Keynote lecture Ron KASHER

Hydrostable metal-organic framework layer on ultrafiltration membranes for efficient separations: synthesis principles and treatment of oilfield produced water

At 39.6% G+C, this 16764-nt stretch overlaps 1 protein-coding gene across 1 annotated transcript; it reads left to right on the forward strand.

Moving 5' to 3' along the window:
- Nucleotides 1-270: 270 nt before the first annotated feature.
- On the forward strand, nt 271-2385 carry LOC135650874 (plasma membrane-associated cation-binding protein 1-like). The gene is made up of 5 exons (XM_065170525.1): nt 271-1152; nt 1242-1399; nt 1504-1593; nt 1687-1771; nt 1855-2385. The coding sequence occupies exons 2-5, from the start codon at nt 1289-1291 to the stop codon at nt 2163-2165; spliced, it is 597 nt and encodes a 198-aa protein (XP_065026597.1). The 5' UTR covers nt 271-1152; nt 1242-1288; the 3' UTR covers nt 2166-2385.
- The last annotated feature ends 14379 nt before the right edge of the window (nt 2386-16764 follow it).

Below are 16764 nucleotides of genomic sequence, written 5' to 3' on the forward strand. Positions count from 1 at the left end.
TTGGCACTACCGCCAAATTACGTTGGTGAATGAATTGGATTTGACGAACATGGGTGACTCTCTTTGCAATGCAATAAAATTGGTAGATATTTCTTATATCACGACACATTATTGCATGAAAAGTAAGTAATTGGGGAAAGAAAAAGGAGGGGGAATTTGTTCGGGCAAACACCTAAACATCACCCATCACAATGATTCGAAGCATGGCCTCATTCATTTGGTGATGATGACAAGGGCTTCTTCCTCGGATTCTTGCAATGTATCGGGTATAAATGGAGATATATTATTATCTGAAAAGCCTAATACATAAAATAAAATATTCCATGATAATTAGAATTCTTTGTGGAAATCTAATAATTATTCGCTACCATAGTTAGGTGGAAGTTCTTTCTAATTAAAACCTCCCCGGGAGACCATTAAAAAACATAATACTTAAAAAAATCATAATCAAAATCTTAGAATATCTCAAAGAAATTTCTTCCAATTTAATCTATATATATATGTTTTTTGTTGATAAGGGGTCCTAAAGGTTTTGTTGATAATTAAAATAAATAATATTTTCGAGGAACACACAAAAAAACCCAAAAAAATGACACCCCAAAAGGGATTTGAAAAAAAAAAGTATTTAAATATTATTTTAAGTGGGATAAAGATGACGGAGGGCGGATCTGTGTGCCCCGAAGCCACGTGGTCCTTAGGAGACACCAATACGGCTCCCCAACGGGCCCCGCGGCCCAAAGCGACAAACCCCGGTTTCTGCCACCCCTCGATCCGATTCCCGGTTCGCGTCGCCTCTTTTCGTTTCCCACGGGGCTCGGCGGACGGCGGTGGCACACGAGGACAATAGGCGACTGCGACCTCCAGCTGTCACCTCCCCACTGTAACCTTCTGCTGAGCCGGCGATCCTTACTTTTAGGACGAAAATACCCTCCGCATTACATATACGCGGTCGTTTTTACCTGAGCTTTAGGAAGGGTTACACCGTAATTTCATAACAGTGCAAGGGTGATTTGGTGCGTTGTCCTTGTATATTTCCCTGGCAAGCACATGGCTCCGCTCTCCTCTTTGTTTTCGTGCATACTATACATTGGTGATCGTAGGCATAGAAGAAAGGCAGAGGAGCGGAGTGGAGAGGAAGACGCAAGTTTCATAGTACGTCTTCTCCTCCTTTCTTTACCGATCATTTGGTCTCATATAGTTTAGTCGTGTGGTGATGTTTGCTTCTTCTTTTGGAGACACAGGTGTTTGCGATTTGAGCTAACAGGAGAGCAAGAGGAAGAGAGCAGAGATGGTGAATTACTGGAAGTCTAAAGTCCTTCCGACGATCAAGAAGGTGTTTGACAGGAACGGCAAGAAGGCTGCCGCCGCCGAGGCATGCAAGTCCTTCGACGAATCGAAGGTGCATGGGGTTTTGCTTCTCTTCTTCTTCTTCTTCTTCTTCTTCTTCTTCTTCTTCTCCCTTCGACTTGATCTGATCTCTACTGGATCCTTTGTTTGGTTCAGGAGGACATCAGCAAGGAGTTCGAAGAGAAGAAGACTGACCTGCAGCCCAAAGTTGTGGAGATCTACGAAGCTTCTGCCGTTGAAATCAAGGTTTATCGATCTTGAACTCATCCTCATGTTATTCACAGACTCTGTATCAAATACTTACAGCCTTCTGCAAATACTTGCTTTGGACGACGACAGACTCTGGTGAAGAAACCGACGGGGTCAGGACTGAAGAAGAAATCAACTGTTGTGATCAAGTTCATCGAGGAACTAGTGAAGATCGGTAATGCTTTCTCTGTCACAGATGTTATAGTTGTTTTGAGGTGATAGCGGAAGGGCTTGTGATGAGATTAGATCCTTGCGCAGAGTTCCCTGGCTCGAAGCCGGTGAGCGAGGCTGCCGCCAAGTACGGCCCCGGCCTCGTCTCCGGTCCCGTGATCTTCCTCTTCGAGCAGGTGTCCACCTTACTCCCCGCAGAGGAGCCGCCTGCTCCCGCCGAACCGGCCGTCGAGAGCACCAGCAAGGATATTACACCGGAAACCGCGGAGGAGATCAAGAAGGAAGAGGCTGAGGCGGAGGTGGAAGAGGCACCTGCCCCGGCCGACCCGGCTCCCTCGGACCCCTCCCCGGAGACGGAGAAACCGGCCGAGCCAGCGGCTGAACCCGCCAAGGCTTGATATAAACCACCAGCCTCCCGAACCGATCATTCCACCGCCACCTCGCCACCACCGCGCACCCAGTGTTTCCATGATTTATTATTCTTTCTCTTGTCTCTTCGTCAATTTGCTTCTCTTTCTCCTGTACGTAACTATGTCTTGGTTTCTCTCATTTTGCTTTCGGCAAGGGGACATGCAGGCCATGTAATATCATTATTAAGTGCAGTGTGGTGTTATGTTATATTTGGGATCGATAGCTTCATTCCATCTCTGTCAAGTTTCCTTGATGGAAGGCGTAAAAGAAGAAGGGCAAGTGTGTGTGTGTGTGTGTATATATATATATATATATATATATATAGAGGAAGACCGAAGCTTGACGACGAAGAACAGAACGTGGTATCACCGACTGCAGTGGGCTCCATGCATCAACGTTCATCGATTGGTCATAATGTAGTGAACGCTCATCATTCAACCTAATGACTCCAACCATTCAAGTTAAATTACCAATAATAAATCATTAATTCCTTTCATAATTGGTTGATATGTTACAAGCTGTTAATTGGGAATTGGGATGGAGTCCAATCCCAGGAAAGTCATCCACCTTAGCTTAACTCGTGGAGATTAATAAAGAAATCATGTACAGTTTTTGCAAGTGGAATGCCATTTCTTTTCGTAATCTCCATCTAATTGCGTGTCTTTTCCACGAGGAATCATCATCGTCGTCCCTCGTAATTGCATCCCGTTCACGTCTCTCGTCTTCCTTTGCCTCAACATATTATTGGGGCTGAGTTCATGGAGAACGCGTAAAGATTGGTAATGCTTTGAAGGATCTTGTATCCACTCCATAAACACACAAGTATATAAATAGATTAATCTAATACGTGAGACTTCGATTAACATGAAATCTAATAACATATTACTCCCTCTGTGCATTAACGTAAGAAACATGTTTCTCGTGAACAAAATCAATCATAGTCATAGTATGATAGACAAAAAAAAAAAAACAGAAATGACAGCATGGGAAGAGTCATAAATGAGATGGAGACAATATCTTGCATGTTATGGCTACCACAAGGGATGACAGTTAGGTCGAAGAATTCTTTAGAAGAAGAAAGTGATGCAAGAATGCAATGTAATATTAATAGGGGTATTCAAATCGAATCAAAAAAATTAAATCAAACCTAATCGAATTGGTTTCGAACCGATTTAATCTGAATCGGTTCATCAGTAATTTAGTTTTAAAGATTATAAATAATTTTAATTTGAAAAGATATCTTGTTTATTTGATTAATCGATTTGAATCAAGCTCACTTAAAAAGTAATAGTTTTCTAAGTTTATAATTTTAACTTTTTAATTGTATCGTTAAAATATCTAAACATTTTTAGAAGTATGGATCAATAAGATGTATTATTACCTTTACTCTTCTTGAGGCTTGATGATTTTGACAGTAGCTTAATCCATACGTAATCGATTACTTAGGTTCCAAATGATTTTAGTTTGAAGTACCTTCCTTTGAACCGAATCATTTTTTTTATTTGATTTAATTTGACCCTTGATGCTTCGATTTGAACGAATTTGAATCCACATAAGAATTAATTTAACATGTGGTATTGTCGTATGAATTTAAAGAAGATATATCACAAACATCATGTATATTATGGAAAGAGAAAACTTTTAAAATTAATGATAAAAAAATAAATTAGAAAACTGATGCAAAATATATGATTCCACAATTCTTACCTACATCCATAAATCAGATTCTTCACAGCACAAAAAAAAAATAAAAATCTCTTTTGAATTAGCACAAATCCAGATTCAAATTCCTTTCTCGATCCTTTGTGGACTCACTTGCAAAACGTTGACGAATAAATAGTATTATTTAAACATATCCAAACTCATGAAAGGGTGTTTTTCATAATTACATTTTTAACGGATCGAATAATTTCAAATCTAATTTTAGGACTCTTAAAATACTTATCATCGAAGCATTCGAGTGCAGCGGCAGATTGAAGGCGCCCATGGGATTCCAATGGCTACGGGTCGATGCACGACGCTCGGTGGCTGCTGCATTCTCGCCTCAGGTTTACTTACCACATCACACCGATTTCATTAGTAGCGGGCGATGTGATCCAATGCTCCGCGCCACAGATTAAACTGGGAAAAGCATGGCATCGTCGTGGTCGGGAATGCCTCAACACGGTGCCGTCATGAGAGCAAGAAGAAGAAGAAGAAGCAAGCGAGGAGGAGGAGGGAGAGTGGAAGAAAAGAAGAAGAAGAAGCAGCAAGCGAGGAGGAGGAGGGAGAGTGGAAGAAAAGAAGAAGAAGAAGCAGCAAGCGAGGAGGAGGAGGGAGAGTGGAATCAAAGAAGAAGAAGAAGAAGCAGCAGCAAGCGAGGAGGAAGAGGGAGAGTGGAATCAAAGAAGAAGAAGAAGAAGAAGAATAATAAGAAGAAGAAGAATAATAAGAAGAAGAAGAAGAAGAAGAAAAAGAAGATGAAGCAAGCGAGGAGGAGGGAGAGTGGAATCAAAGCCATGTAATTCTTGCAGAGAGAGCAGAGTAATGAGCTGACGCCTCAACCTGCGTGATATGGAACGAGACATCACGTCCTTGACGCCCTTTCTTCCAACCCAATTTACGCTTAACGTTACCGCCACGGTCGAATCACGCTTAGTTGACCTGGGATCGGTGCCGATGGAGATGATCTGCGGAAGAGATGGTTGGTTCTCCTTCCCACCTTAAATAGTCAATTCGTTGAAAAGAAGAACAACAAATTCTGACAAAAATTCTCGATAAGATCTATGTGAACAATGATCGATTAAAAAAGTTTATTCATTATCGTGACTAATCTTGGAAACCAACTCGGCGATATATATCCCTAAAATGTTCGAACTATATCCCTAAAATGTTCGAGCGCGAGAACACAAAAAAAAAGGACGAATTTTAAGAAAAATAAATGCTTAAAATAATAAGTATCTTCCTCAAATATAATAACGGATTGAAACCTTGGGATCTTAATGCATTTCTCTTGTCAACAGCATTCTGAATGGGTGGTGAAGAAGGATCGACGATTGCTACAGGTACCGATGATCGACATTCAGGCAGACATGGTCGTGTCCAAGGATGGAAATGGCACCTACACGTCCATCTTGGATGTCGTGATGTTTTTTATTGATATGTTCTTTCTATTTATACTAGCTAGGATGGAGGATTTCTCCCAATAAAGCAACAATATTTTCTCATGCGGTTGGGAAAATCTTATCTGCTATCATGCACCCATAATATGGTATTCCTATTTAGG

Metal organic framework (MOF) nanoparticles are promising functional materials for modifications of water treatment membranes. However, their limited stability as a separating layer and leaching out during filtration is a major challenge. Recently, we developed a facile route for chemical stabilization of MOF layer on membranes using redox-grafted zwitterionic methacrylate hydrogel1. Microscopic and spectroscopic techniques confirmed the structure and stability of the ZIF-8/methacrylate hydrogel layer. Furthermore, no detectable ZIF-8 particles leached out from the modified membrane during filtration experiments. The hydrostability is achieved via coordination interactions between the negatively charged sulfonate groups of the hydrogel and the positively charged ZIF-8 nanoparticles. Compared to the pristine membrane, the modified membrane showed higher hydrophilicity, lower surface roughness, and its pure water permeance was ~13% higher. Treatment of simulated oilfield produced water by the membranes for three 4-h filtration cycles showed exceptionally high antifouling properties compared to the pristine membrane (flux recovery ratio of 98.5 ± 0.6% vs. 8.1 ± 0.7%) and showed 99.7 ± 0.3% oil rejection efficiency, indicating its outstanding performance for oilfield produced water treatment. Thus, the membrane with a hydrostable ZIF-8 layer holds excellent promise for produced water treatment applications.

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